• Fri. Oct 22nd, 2021

With “Sojourners Project,” a new theatrical journey begins in Colorado

Sep 20, 2021

Alicia Young had a dream. (Actually, she had a few.) The actor-activist-director-theater maven was sitting at a cafe in Denver’s Whittier neighborhood recently talking about the inspiration for “Sojourners Project,” a planned series of community-engaged pieces co-produced by IDEA Stages and veteran performance outfit Control Group Productions.

Over the weekend, the idea met reality when the series’ first installment, “Sojourners Project: Busing,” opened to a sold-out house. (OK, a sold-out parking lot; it runs through Sept. 26.)

“I just had this picture in my mind,” Young said, a fine huskiness to her voice. “I’m a dreamer. That’s how ideas come to me. I was on my back patio and thought, ‘What would it look like if there was an all-black team that came together to tell the story of Rachel B. Noel — and we put a soundscape behind it?’ ”

Noel, a vital figure in Denver’s civil rights history, was the state’s first Black female elected official when she began serving on Denver’s school board in 1965. In 1968, she introduced a plan to desegregate the Denver Public Schools, which came to be known as the Noel Resolution. And what Young’s dream looked like was a gathering of local theater creatives, many of whom know their way around a stage and have each worked to present works that tell under-told stories to underserved audiences.

At the time, co-writer Norma Johnson had been working with the Curious Theatre Company and director Jada Suzanne Dixon on “Inheritance,” her play about the Ku Klux Klan in the Denver area and two white women who find themselves at a crucible. Its tour to area schools was cut short when COVID-19 hit.

If you go

“Sojourners Project: Busing,” through Sept. 26. At Rising Star Missionary Baptist Church, 1500 S. Dayton St., Aurora. For general admission and VIP tickets, go to sojourners.live.

Young also reached out to Adrienne Martin-Fullwood, an actor and one of the forces behind the Aurora theater collective 5280 Artists Co-op. Martin-Fullwood’s daughter, Aubree Fullwood, came on as choreographer.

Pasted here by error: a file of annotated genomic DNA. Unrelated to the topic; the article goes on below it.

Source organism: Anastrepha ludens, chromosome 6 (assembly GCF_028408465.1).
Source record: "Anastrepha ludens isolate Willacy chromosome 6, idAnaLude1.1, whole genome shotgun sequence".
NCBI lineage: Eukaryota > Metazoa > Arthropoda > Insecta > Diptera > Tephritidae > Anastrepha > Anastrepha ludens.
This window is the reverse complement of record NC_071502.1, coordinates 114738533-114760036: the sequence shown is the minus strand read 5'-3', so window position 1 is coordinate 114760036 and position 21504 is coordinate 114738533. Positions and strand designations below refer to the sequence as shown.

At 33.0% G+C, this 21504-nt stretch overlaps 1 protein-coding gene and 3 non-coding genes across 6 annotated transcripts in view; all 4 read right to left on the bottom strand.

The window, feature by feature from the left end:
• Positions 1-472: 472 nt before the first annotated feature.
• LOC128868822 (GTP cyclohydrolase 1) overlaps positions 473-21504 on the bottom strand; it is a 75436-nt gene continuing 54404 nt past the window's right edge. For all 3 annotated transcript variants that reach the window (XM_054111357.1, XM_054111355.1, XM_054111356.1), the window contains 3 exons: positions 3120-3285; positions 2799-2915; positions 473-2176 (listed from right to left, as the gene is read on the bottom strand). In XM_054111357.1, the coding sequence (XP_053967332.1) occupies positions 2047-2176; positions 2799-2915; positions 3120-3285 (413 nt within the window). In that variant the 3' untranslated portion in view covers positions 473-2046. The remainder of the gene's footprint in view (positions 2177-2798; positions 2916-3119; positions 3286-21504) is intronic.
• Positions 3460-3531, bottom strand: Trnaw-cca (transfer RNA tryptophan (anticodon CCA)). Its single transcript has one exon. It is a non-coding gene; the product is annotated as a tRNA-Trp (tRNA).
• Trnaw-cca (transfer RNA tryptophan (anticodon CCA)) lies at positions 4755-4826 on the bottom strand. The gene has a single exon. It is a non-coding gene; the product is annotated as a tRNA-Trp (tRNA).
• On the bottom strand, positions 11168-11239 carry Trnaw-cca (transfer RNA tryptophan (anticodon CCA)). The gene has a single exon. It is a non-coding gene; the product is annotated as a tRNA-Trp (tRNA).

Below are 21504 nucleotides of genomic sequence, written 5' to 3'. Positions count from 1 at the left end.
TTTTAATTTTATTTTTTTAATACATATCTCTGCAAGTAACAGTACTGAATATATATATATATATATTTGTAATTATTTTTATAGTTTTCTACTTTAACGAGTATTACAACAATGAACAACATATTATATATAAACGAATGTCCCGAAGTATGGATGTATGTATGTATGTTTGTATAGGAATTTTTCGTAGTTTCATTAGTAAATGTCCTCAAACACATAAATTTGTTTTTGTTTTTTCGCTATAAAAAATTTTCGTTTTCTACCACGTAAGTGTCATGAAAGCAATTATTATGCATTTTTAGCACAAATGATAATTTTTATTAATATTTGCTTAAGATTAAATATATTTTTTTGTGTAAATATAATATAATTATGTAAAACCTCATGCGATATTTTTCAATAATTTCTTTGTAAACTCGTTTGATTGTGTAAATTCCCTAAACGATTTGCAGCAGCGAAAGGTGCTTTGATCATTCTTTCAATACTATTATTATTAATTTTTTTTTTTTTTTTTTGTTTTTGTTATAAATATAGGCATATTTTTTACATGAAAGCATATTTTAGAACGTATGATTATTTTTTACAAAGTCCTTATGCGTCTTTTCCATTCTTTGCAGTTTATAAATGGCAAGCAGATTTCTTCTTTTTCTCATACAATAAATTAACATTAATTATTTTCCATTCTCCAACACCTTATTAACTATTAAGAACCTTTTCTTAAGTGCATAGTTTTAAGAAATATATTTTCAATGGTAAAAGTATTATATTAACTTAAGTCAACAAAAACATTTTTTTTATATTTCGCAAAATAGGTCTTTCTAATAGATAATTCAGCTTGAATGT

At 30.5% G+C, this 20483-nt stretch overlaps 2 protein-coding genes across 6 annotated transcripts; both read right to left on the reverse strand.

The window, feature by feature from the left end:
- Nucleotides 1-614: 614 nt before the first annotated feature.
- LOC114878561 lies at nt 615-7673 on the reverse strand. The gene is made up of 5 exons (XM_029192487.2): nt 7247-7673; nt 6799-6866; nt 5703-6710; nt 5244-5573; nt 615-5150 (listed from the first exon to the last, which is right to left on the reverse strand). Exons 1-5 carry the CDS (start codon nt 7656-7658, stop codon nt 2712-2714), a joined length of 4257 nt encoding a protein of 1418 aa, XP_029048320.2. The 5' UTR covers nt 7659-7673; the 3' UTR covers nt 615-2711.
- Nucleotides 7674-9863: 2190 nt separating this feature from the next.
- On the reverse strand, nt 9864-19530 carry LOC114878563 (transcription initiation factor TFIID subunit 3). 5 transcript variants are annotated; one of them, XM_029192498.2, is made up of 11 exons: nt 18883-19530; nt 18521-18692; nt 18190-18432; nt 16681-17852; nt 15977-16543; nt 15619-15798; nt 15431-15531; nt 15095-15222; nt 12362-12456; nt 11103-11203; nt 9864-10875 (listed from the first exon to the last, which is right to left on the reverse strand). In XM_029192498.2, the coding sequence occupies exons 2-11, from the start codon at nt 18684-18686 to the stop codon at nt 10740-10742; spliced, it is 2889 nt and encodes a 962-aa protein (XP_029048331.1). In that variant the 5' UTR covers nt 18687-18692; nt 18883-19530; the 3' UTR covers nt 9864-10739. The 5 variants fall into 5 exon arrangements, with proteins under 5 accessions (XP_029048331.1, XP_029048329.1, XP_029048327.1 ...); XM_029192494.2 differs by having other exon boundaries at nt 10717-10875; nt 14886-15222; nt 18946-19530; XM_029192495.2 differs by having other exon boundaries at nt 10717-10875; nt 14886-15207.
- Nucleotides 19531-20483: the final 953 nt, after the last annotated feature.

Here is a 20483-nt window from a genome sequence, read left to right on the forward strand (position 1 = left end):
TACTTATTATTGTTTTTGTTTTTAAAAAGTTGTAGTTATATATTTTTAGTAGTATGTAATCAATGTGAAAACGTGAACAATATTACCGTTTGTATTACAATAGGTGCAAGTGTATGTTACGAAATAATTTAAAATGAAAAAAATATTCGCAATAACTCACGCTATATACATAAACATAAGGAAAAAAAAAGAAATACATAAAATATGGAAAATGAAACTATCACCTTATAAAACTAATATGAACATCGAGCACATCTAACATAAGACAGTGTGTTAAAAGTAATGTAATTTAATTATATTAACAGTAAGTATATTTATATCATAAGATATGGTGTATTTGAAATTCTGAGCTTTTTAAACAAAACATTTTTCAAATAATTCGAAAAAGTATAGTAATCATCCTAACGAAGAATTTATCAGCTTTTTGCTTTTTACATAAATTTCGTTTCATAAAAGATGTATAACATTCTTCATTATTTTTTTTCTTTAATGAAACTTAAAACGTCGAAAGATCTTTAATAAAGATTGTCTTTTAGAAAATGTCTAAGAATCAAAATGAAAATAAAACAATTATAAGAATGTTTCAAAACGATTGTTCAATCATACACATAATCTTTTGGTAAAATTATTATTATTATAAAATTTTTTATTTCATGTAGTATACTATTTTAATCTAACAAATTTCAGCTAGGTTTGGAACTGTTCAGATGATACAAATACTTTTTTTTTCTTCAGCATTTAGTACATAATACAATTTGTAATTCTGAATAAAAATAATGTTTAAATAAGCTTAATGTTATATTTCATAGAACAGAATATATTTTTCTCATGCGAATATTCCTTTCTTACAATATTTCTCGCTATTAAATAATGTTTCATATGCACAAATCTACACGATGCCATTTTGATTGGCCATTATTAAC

Young found a DJ in Bella Scratch of 104.7-The Drop. Sound designer CeCe Smith, who’s done work with Local Theater Company, the Aurora Fox, and the Athena Project, signed on as well.

Young smiled about her good fortune. “Everybody kept saying ‘yes.’ ”

Another significant “yes” came from Control Group artistic director Patrick Mueller. He was beside Young during our first meeting, offering a few thoughts but mostly letting Young stake out the terrain. In addition to creating compelling out-of-the-black-box works like the summer’s-nature-walk-as-history-piece “After the Flood,” Mueller and his dance-performance outfit have committed resources (technical, material, financial) to aid in the production of works by Black and brown artists.

The day I was talking to the group at the Whittier café, Mueller left early to pick up and drive the show’s biggest prop to its first location. You’ll see that central character — a full-sized yellow school bus named Chompo — when you drive to the rear parking lot of Aurora’s Rising Star Missionary Baptist Church.

A stage abuts one side of the bus. That is where dancers, wise-acre puppets and three generations of a family will tell a story that is only in part about the attempts to desegregate Denver.

Asked about the location, Young smiled. “It’s my parents’ church, so we’re going to start there because it’s free,” she said, laughing.